FringeReview Scotland 2012
Strathclyde Theatre Group have tackled one of Arthur Miller’s lesser lauded pieces with verve and gusto allowing the narrative to flow in the telling of a tale that continues to shock. A man who chases the American dream destroys his own family as part of the pursuit whilst enabled by a wife in denial and a son in ignorance. All of this plays out against the backdrop of a family and their neighbours, realising that this family is not all they cracked up to be.
All My Sons delves into the realm of how the patriarch, Joe holding together his family through a lie. It is a lie that lead to his friend and neighbour becoming imprisoned, his son falling for his brother’s girl, his wife being deluded into believing that the absent son would return, a son who’s death ahs been hidden and a story ripe for exploitation. With an acknowledged Ibsenesque influence this is a play that may sit in the shadows of other Miller plays but can stand alongside them as a brutal exploration and exposure of the American dream and how the pursuit of it can have unidentified devastating consequences. We are invited into the house of a crumbling family and allowed to witness the layers of deception being pealed back until the final horror revealed leads to even more drama.
I have a huge soft spot for Strathclyde Theatre Group. In the early eighties whilst still a student I went to see their production of Twelfth Night. To this date I have still to find a better example of how Shakespeare’s words and actions can be interpreted. The boundary between the script and its interpretation for this Community company is critical and raises it above the stilted drama that can be seen by many community theatres attempting what Brook rightly called Dead or Holy Theatre.
Miller’s writing is crisp and sharp whilst at times rather ponderous but ponderous for a reason and with sharp reasoning. It calls for subtle performances as anything more theatrical can lead you more towards Tennessee Williams crossed with Coronation Street. There was a fine performance here from Peter Williamson as Joe ably aided by an ensemble cast that was held together by his ability to portray a very complex character. Unfortunately for some, their portrayals tended to be more crowd pleasing than accurate and it verged on the edge of pantomimic. I realise this may sound a tad harsh and it is not meant to as the performances were superior to most that I have seen in similar circumstances and I would recommend STG to anyone.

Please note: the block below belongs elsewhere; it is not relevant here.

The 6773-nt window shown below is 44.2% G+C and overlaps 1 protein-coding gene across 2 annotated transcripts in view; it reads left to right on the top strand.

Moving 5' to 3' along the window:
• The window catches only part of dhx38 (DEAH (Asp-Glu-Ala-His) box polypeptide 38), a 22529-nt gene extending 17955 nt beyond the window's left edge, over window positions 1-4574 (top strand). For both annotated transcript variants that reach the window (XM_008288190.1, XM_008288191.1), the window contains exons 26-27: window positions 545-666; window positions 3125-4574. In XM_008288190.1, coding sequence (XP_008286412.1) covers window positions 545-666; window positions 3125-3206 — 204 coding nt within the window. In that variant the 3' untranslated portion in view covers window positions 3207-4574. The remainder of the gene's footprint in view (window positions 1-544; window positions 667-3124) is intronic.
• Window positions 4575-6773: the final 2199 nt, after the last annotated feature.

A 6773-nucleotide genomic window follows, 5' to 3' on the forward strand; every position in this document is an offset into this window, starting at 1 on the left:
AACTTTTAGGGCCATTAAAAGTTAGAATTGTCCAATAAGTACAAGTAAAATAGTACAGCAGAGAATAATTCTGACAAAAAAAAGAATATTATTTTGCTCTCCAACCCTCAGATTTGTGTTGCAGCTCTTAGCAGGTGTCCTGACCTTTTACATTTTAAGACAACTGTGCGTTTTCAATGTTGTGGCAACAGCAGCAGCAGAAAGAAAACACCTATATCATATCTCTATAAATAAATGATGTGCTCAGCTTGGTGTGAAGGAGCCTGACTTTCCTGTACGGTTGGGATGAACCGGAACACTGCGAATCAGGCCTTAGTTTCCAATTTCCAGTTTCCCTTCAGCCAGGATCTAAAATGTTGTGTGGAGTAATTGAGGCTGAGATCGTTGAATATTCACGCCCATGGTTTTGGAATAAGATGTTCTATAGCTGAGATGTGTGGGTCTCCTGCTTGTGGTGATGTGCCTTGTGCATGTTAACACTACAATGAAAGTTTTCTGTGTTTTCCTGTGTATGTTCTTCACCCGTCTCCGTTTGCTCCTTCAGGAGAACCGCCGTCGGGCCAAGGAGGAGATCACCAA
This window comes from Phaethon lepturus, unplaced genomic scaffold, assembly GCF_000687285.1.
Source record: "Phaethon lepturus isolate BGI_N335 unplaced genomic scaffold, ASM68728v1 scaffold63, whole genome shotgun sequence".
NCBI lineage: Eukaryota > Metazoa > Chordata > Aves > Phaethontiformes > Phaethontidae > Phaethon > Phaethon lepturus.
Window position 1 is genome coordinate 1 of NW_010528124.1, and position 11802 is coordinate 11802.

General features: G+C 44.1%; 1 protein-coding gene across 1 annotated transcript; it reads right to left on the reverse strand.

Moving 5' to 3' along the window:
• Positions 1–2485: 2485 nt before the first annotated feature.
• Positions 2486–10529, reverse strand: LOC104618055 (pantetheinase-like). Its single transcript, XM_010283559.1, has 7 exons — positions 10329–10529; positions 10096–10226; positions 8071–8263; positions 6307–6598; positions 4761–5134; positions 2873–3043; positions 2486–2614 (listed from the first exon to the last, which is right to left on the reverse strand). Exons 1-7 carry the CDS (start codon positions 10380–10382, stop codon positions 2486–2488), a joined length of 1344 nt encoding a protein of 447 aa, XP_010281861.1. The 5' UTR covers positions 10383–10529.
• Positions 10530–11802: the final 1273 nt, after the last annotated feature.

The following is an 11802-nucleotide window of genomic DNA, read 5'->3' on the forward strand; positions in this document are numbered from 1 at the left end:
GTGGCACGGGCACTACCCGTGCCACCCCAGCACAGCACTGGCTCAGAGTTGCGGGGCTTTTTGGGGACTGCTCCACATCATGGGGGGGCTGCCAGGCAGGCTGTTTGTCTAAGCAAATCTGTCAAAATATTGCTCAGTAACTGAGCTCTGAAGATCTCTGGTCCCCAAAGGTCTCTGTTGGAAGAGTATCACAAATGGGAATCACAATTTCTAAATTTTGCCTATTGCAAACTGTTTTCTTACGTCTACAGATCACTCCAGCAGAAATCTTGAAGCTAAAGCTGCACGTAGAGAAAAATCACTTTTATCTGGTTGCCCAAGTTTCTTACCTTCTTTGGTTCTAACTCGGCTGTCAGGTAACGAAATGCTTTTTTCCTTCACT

The stage was functional and I would suggest they spend a little bit of cash on it. The props and scenery were there because they were being used. There was therefore little by way of design. In the current climate though – and with a ticket price of £12 – it is very hard for any company to wash its face by doing classical drama. At least it can be a problem trying to do it economically in a real theatre that is trying to keep itself open. There are fewer and fewer of those in Glasgow these days!
There were good production values on show here and again of its style and genre this is superior to most. The audience went away very happy with what they had seen and should have been likely to reappear at the theatre the following week – at STG’s next performance – Death of a Salesman. This was, I hear, mainly sold to schools. That is a tough gig for any company and I am sure they will not have been disappointed as this will meet the needs of any English teacher needing to get across to their students what live theatre should tell them about the words on the paper.
All My Sons has stood the test of time and being eclipsed by other Miller pieces. It was a great night out and one that would not make me hesitate getting along to see the company again. It was not quite the equal of my Twelfth Night from the early eighties but as we get older perhaps nothing ever seems as good as it was way back then…